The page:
[0004] Wire carriers are commonly used to store, process or transport coiled or wound materials, such as wire, rod, strip metal, cable and many other analogous types of products. These carriers are often used to transport products from a producer, such as a Wire Mill, to an end user. The end users in turn utilize these products in their manufacturing processes. Generally, wire carriers are made so that they nest onto each other in order to reduce per-unit transport cost. Once wire carriers reach the end user they may be returned to the original producer at additional cost, may be stored on site or are scrapped by the end user at their own facility.

[0005] Wire carriers generally have been manufactured out of heavy gage metal tube that has been bent and formed to customer specification based on the size and weight of the load they will carry. The manufacturing and formation of wire carriers usually consists of constructing a tubular base with separate tubular vertical uprights that are notched to fit into each other and the tubular base. These separate elements are then welded together to form the wire carrier. These tubular carriers require specialized equipment to bend and notch the tubing before they are mig-welded together. The use of metal tubing results in tubular carriers that are heavy for the volume of space they occupy, requiring additional equipment to manage the weight of the carriers.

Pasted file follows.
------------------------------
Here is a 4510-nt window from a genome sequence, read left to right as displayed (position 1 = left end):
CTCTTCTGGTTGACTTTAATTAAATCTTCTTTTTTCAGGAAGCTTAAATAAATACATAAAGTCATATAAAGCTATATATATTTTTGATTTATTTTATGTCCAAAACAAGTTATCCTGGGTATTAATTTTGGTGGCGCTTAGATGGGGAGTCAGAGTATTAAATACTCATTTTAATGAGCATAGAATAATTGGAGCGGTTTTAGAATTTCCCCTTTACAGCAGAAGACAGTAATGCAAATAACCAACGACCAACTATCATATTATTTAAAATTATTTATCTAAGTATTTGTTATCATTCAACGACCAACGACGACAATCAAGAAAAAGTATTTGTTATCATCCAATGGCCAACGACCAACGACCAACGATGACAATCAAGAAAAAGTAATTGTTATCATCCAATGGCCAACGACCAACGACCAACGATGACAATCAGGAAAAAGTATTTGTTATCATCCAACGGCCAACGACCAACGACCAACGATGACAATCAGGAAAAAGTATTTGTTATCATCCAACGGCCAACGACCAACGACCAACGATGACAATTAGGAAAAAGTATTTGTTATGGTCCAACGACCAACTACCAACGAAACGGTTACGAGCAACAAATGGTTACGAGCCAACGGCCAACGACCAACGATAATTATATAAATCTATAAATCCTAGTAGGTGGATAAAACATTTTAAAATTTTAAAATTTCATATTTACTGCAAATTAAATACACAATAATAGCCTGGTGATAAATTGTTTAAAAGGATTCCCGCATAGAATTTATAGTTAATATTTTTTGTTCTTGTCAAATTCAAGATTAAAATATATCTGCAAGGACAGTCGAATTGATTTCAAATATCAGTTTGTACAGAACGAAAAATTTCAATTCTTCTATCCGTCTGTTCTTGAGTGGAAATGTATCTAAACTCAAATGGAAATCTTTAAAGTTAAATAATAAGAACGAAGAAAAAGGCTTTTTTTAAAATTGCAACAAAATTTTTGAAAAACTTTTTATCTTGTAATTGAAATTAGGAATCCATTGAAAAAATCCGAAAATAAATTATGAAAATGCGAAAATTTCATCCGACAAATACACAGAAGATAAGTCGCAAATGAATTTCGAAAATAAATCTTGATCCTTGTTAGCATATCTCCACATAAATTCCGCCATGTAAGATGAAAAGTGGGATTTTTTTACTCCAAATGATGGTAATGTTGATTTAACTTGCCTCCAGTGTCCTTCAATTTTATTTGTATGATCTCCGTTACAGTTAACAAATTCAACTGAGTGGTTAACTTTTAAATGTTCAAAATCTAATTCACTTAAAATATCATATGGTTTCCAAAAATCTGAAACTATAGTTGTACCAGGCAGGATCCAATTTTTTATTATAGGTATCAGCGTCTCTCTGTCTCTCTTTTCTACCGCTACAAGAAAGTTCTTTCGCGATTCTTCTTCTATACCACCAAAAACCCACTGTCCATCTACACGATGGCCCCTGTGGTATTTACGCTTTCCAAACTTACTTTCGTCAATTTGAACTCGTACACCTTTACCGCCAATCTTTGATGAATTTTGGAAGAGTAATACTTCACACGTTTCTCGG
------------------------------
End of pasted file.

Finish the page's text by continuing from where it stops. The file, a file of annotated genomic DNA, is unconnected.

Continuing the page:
[0006] Once the tubular wire carriers leave the factory, they continue to incur increased costs for the producer and end user. The large size and heavy weight of the tubular carriers limits the number of carriers that nest onto each other and increases total volume leading to greater shipping costs. Due to the expensive manufacturing requirements, tubular carriers are often shipped back the producer, incurring additional shipping costs for the end user. If the end user chooses to scrap the tubular carrier, the tubular nature of the material requires a great deal of processing to reduce the metal to the smallest possible pieces of scrap in order to maximize the weight and value of scrap containers.